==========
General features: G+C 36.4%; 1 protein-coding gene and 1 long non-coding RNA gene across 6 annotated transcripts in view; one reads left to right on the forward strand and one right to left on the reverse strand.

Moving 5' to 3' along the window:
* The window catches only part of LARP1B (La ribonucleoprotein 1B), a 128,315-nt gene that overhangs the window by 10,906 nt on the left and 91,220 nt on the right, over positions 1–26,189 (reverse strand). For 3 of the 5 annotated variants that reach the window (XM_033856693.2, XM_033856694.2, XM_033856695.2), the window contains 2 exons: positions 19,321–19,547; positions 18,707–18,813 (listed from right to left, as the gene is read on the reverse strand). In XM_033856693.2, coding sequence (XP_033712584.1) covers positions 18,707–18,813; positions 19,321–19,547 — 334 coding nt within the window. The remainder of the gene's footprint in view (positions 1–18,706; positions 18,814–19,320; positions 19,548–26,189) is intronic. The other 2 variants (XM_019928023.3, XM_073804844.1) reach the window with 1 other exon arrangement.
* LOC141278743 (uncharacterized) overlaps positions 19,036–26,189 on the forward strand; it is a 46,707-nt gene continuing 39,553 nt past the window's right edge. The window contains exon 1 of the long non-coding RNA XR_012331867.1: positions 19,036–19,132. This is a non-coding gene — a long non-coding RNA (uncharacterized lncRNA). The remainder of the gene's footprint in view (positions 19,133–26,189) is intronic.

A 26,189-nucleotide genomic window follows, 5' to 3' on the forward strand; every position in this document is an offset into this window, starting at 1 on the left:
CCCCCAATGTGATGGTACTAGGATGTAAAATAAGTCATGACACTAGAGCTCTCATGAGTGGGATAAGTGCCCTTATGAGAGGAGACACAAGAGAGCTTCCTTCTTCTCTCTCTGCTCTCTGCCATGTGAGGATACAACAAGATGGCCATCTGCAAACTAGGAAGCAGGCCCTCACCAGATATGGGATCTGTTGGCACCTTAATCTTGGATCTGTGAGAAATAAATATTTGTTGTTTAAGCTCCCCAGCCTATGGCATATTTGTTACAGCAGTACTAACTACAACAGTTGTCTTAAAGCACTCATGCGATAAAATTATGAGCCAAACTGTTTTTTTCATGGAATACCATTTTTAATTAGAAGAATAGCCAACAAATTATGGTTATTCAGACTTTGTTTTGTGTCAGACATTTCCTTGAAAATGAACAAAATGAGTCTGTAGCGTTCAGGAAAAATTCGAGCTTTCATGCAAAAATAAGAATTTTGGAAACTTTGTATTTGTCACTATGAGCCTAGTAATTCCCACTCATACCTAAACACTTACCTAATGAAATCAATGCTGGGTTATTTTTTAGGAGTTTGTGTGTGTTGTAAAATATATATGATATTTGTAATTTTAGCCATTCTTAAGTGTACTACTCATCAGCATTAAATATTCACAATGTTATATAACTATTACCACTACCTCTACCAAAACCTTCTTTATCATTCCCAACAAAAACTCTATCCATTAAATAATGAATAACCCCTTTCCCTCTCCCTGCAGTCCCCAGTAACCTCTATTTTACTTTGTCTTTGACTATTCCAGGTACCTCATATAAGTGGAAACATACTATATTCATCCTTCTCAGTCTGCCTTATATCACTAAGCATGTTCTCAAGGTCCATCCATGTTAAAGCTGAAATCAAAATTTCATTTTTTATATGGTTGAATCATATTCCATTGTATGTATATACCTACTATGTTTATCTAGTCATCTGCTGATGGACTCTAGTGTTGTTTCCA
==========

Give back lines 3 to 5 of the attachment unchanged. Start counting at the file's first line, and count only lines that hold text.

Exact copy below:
* The window catches only part of LARP1B (La ribonucleoprotein 1B), a 128,315-nt gene that overhangs the window by 10,906 nt on the left and 91,220 nt on the right, over positions 1–26,189 (reverse strand). For 3 of the 5 annotated variants that reach the window (XM_033856693.2, XM_033856694.2, XM_033856695.2), the window contains 2 exons: positions 19,321–19,547; positions 18,707–18,813 (listed from right to left, as the gene is read on the reverse strand). In XM_033856693.2, coding sequence (XP_033712584.1) covers positions 18,707–18,813; positions 19,321–19,547 — 334 coding nt within the window. The remainder of the gene's footprint in view (positions 1–18,706; positions 18,814–19,320; positions 19,548–26,189) is intronic. The other 2 variants (XM_019928023.3, XM_073804844.1) reach the window with 1 other exon arrangement.
* LOC141278743 (uncharacterized) overlaps positions 19,036–26,189 on the forward strand; it is a 46,707-nt gene continuing 39,553 nt past the window's right edge. The window contains exon 1 of the long non-coding RNA XR_012331867.1: positions 19,036–19,132. This is a non-coding gene — a long non-coding RNA (uncharacterized lncRNA). The remainder of the gene's footprint in view (positions 19,133–26,189) is intronic.

A 26,189-nucleotide genomic window follows, 5' to 3' on the forward strand; every position in this document is an offset into this window, starting at 1 on the left: